The other major port concession in ProInversión’s portfolio is slated for the northern region of Loreto, encompassing river dredging and the construction of a network to ensure more efficient navigation along the Amazon, Marañón and Ucayali rivers. This project will complement sustainable development projects in the Peruvian Amazon, in doing so assisting both the industrial and tourism sectors (see Tourism chapter). Investments are estimated to total $74.2m and a bidder will be chosen by the first quarter of 2014. A new river port for the city of Pucallpa, located in the Ucayali region, is also undergoing technical analyses, which will be followed by a likely concession.
Several projects to expand Peru’s airports are also under way. Possibly the most significant is the expansion of Lima’s Jorge Chávez International Airport. The airport is run by Lima Airport Partners, which itself is 70.01% controlled by the German transportation company Fraport. The enlarged facility will raise annual passenger capacity to around 30m – the airport han dled 13m people in 2012 – by adding almost 7m sq metres of land for a new runway, second terminal, control towers, hangars, maintenance areas and offices.
With investment that could reach as high as $850m, work was on the verge of commencing at the time of publication and should be complete by 2016.
Another major airport development includes the greenfield construction of the Chinchero-Cusco International Airport, currently up for concession through ProInversión. The project requires an investment of around $659m and will be awarded by February 2014, with operation and maintenance lasting for 40 years. The purpose of the new airport is primarily aimed at further enhancing the potential for tourism to Cusco and Machu Picchu (see Tourism chapter).
In southern Peru, renovation of Pisco’s airport began in September 2012 and is widely expected to be completed by 2015. As a former military airport, much of the necessary infrastructure is already in place, reducing both the amount of work and investment, which amounts to approximately PEN153m ($57.62m).
The company in charge of the concession, Aeropuertos del Perú, formed a corporate alliance with the MTC in 2006 to operate, maintain and develop a series of provincial airports in the country, initially involving nine locations and later extended by three more. These works cover the cities of Anta, Trujillo, Chiclayo, Piura, Talara, Tumbes, Cajamarca, Chachapoyas, Tarapoto, Pisco, Iquitos and Pucallpa. Although they may be minor in comparison to developments in Lima and Cusco, these projects are crucial for national integration and cater to both commercial and cargo flights.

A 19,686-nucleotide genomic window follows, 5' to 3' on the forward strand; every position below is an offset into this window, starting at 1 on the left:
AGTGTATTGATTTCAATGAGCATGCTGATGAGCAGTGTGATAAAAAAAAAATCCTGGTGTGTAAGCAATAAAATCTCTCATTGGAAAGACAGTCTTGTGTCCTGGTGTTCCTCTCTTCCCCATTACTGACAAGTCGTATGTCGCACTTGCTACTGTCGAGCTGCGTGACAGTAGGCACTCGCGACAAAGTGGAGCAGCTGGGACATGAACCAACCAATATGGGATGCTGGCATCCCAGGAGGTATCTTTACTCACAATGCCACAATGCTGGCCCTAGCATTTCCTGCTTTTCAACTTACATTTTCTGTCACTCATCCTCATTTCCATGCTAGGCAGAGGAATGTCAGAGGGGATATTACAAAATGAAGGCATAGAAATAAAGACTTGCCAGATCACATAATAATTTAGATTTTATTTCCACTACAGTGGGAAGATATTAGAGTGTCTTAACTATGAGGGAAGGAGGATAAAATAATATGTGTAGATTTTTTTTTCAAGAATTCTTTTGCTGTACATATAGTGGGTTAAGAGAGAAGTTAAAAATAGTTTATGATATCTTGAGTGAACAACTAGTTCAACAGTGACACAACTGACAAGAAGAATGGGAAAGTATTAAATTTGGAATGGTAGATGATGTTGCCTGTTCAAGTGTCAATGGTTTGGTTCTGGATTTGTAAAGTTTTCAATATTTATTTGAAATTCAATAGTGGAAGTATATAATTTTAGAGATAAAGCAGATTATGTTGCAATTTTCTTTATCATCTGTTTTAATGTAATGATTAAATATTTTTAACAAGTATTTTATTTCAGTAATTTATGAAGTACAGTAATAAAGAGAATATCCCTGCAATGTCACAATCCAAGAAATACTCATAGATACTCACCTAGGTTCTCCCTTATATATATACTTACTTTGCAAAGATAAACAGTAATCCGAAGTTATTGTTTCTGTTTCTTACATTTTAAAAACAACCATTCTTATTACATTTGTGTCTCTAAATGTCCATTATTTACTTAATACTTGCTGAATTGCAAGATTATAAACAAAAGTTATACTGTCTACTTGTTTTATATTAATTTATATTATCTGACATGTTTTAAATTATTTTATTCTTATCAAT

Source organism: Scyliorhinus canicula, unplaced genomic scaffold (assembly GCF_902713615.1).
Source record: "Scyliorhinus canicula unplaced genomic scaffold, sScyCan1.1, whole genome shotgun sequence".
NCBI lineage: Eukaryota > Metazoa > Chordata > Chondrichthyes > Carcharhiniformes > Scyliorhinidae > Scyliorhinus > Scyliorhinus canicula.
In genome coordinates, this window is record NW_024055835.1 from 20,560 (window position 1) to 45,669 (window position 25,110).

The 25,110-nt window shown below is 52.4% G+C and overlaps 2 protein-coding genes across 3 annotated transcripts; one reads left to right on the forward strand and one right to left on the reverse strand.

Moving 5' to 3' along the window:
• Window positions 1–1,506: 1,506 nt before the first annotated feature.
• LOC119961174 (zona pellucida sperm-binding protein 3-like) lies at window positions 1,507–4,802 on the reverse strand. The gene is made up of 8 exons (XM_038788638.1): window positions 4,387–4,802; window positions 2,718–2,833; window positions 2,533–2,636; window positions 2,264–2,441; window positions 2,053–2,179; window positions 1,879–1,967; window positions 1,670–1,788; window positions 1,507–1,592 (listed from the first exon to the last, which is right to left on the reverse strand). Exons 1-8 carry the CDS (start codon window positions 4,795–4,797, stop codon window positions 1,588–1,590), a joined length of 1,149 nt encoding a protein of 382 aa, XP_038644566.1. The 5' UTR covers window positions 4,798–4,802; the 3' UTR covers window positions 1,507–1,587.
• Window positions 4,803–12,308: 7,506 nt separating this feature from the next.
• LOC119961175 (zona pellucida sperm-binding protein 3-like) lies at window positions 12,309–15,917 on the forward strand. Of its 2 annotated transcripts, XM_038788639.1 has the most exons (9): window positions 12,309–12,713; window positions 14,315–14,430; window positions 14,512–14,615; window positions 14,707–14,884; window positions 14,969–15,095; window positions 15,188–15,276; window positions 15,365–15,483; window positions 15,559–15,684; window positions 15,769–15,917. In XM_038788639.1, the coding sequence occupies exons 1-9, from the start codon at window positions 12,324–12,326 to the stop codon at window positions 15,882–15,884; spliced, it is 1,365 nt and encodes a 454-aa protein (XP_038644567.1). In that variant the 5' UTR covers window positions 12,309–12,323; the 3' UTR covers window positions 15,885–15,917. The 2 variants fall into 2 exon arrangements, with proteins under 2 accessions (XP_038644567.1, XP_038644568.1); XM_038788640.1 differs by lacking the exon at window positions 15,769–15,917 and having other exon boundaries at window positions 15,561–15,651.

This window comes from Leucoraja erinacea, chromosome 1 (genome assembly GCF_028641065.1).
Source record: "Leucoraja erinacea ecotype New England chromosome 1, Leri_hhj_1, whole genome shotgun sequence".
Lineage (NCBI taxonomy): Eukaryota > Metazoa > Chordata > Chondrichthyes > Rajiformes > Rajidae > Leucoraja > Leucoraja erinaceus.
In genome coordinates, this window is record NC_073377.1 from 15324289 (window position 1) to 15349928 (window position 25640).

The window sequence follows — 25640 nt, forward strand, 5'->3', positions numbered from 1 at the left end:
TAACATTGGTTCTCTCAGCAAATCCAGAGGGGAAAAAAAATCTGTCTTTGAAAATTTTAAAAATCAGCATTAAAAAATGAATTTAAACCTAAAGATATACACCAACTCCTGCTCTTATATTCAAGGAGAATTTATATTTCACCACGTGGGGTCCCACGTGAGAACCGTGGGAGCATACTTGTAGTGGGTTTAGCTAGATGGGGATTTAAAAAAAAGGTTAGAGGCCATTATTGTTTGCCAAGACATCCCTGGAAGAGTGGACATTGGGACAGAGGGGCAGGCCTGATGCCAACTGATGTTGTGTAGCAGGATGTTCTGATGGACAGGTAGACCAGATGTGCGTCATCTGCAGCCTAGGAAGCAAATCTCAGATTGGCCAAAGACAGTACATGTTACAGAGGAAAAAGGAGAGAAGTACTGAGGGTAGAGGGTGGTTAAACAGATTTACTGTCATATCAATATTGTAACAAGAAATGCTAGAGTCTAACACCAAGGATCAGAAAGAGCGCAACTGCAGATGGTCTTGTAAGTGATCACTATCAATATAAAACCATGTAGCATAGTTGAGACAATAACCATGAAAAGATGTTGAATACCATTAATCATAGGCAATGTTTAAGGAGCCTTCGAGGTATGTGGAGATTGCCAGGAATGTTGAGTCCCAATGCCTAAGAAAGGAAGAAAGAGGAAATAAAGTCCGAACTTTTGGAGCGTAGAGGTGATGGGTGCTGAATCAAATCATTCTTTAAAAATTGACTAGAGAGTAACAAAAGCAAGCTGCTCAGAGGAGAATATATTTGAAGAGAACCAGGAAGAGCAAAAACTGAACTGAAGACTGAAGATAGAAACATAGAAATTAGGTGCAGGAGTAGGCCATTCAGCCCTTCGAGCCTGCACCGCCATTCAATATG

Making up 37.5% of the estimated infrastructure deficit, energy is an important element for Peru and its sustainable generation will require nearly $33bn in investment, according to estimates provided by AFIN. One of the most important goals on the current government’s agenda is to expand the domestic use of natural gas, of which the country has abundant reserves. These are largely located in the Camisea gas fields in the south-east of the country. In order to carry through with these ambitious plans, proposals to construct gas pipelines have increasingly come to the fore over the past couple of years (see Energy chapter).
For instance, in 2008 local developer Kuntur (owned by Odebrecht) was granted a concession co-financed by the state to construct the Gasoducto Andino del Sur (GAS), planned to run from Camisea to all major cities in southern Peru and along to the coast for export purposes. However, during the planning stages, initial investment estimates for the gas pipeline of $1.3bn rose to around $5.5bn, and construction delays prolonged the project for years, leading the current administration to pull out of the deal and redesign a new project, similar to that by Kuntur. In fact, the Ministry of Energy and Mining announced in late 2012 the creation of the Gasoducto Sur Peruano (GSP), which would run essentially the same route as that proposed by Kuntur.